Bedrocan has developed a new practice for medicinal cannabis cultivation. The practice is already in use at Bedrocan’s facilities and is called GMCCP: Good Medicinal Cannabis Cultivation Practice.
At the moment, Good Agricultural and Collection Practice (GACP) is the only set of requirements available to companies within the EU for the cultivation of medicinal cannabis. This GMCCP standard exceeds the requirements as defined in GACP. The ultimate purpose is to increase the quality of medicinal cannabis cultivation and to get it as close as possible to GMP, while simultaneously taking into consideration the complexity of cultivating the cannabis plant for medicinal and scientific use.
The introduction of GMCCP has gone smoothly within Bedrocan. Actually, not much has changed because Bedrocan already had strict rules in place for growing cannabis. For example, Bedrocan has a quality management system (QMS) to guarantee product quality and continuous process improvement. It ensures that all cultivation operations are carried out in a correct and consistent manner.
Cannabis cultivation: GMP certificate
Until recently, these stricter cultivation rules were covered by Bedrocan’s GMP certificate, which was obtained in 2017, the first of its kind for a cannabis grower in the world. However, the Dutch inspector then drew a line after the cultivation of plants. Cultivation, including the making of cuttings, the vegetative and generative phase, and the harvest were no longer subject to GMP, but to the less stringent GACP. The reason for this change was that GMP requirements cannot be applied to the cultivation of plants. “Working in cleanrooms is a requirement for GMP, but it is not realistic to grow plants, with all its microorganisms in a GMP cleanroom,” says CEO, Jaap Erkelens, in an explanation. The processing phase, including drying, primary processing, and packaging, remained GMP certified.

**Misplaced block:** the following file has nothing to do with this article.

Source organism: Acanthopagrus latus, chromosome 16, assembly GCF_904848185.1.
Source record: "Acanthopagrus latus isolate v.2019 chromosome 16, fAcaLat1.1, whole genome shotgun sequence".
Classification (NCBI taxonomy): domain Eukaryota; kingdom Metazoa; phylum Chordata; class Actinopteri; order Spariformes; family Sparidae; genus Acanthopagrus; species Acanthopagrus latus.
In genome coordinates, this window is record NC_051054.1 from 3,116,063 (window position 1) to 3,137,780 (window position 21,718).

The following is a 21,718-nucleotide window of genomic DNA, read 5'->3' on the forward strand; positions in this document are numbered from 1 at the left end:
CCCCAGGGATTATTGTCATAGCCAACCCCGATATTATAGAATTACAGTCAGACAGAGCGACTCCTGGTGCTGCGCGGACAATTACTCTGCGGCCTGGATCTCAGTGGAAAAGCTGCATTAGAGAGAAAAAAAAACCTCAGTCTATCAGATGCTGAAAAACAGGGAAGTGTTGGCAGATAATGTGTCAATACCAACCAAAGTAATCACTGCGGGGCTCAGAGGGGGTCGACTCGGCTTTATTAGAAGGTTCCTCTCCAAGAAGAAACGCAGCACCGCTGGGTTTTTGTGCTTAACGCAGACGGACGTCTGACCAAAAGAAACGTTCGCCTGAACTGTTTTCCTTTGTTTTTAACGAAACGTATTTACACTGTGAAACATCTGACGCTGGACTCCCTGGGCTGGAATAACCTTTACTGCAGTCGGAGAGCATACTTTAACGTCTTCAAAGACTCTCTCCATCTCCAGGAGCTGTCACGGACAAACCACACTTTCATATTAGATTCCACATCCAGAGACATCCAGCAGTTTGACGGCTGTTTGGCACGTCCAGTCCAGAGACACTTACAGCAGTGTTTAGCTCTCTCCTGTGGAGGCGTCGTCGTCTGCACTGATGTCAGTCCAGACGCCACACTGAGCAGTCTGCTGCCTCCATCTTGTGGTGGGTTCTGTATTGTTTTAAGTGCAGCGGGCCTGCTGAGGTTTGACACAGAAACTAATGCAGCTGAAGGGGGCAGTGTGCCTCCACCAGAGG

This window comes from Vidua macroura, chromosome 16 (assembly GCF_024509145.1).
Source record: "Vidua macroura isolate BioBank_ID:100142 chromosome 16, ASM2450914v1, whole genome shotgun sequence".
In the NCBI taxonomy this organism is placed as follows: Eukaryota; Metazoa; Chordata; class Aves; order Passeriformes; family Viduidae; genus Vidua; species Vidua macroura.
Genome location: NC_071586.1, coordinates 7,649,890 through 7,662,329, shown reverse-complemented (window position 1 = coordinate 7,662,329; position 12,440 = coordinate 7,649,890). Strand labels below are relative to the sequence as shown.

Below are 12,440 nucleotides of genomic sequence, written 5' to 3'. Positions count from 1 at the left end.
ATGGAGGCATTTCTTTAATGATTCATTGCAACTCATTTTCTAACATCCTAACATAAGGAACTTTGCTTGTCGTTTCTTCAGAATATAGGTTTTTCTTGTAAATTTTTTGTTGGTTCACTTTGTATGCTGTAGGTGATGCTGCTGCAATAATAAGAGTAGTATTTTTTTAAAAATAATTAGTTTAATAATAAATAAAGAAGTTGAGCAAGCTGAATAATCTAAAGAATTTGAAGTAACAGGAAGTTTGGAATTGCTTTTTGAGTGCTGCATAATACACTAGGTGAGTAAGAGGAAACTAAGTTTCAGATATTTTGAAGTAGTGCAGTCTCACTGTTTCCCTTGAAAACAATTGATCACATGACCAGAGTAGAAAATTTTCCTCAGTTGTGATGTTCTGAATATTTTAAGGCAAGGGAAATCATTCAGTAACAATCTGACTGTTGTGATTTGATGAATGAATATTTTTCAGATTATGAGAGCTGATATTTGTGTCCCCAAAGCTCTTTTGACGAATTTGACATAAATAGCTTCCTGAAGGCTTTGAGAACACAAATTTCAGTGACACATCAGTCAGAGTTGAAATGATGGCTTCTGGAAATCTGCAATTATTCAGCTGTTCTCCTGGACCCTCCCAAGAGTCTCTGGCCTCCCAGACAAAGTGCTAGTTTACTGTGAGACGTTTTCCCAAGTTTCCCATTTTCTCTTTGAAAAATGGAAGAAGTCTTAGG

GACP is not sufficient
However, growing pharmaceutical grade medicinal cannabis requires a clean and controlled environment. According to Bedrocan, GACP is not sufficient for cannabis intended for medicinal use, especially when inhaled. Erkelens says: “You want to prevent the end product from being contaminated with micro-organisms and other contaminants, such as pesticides that can be harmful to the patient. This is only possible in an environment where everything is checked, validated, and documented.”
Bedrocan, therefore, applies the strictest possible hygiene regulations for cultivation, and checks and validates all steps to ensure that the end product is free of pesticides, molds, and other contaminants. “These are more demanding requirements than those that are defined within the GACP, the practice used by the big majority of other medicinal cannabis growers worldwide. Although GACP is intended for the cultivation of medicinal plants, it allows outdoor cultivation and does not require advanced and high-quality indoor cultivation, which Bedrocan has been applying for years. As a result, the global market is overloaded with cannabis products of questionable quality that often have to be recalled because they are contaminated with pesticides and other types of contaminants”, says Erkelens.
To prevent this contamination, Bedrocan is advocating for a new, better quality practice that applies to the entire sector.
Read the complete whitepaper here.
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